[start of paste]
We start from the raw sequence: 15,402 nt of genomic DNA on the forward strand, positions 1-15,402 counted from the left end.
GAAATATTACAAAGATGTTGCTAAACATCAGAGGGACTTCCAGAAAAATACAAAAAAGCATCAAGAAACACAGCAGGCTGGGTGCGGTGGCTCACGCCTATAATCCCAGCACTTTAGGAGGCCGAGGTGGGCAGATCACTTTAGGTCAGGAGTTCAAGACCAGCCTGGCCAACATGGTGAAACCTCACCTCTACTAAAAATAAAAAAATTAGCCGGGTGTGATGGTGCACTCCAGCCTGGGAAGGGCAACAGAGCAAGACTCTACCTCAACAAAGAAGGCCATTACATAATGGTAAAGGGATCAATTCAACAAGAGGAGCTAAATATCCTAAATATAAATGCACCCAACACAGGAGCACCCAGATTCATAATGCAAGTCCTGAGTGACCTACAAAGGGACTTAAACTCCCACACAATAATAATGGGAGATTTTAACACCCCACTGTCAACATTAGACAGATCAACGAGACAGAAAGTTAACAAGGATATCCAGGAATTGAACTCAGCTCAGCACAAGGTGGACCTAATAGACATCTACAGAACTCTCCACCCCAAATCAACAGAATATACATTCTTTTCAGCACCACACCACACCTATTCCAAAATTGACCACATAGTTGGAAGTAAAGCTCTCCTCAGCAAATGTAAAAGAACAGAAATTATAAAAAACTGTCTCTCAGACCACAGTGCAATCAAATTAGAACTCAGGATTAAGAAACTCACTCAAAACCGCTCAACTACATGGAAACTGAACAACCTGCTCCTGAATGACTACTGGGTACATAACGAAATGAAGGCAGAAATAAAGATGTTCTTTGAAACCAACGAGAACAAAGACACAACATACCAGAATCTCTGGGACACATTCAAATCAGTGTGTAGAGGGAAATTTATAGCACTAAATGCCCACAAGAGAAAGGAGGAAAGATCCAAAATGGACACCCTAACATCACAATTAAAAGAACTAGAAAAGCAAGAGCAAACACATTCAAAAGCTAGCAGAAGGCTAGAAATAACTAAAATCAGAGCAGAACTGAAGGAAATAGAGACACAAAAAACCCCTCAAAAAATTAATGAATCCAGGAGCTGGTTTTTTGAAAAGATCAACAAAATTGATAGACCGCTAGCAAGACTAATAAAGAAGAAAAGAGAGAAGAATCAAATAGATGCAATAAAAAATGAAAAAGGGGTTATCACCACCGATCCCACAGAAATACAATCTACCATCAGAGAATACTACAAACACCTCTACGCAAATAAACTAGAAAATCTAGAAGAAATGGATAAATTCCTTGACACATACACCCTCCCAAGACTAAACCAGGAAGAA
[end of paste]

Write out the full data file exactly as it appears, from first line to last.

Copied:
We start from the raw sequence: 15,402 nt of genomic DNA on the forward strand, positions 1-15,402 counted from the left end.
GAAATATTACAAAGATGTTGCTAAACATCAGAGGGACTTCCAGAAAAATACAAAAAAGCATCAAGAAACACAGCAGGCTGGGTGCGGTGGCTCACGCCTATAATCCCAGCACTTTAGGAGGCCGAGGTGGGCAGATCACTTTAGGTCAGGAGTTCAAGACCAGCCTGGCCAACATGGTGAAACCTCACCTCTACTAAAAATAAAAAAATTAGCCGGGTGTGATGGTGCACTCCAGCCTGGGAAGGGCAACAGAGCAAGACTCTACCTCAACAAAGAAGGCCATTACATAATGGTAAAGGGATCAATTCAACAAGAGGAGCTAAATATCCTAAATATAAATGCACCCAACACAGGAGCACCCAGATTCATAATGCAAGTCCTGAGTGACCTACAAAGGGACTTAAACTCCCACACAATAATAATGGGAGATTTTAACACCCCACTGTCAACATTAGACAGATCAACGAGACAGAAAGTTAACAAGGATATCCAGGAATTGAACTCAGCTCAGCACAAGGTGGACCTAATAGACATCTACAGAACTCTCCACCCCAAATCAACAGAATATACATTCTTTTCAGCACCACACCACACCTATTCCAAAATTGACCACATAGTTGGAAGTAAAGCTCTCCTCAGCAAATGTAAAAGAACAGAAATTATAAAAAACTGTCTCTCAGACCACAGTGCAATCAAATTAGAACTCAGGATTAAGAAACTCACTCAAAACCGCTCAACTACATGGAAACTGAACAACCTGCTCCTGAATGACTACTGGGTACATAACGAAATGAAGGCAGAAATAAAGATGTTCTTTGAAACCAACGAGAACAAAGACACAACATACCAGAATCTCTGGGACACATTCAAATCAGTGTGTAGAGGGAAATTTATAGCACTAAATGCCCACAAGAGAAAGGAGGAAAGATCCAAAATGGACACCCTAACATCACAATTAAAAGAACTAGAAAAGCAAGAGCAAACACATTCAAAAGCTAGCAGAAGGCTAGAAATAACTAAAATCAGAGCAGAACTGAAGGAAATAGAGACACAAAAAACCCCTCAAAAAATTAATGAATCCAGGAGCTGGTTTTTTGAAAAGATCAACAAAATTGATAGACCGCTAGCAAGACTAATAAAGAAGAAAAGAGAGAAGAATCAAATAGATGCAATAAAAAATGAAAAAGGGGTTATCACCACCGATCCCACAGAAATACAATCTACCATCAGAGAATACTACAAACACCTCTACGCAAATAAACTAGAAAATCTAGAAGAAATGGATAAATTCCTTGACACATACACCCTCCCAAGACTAAACCAGGAAGAA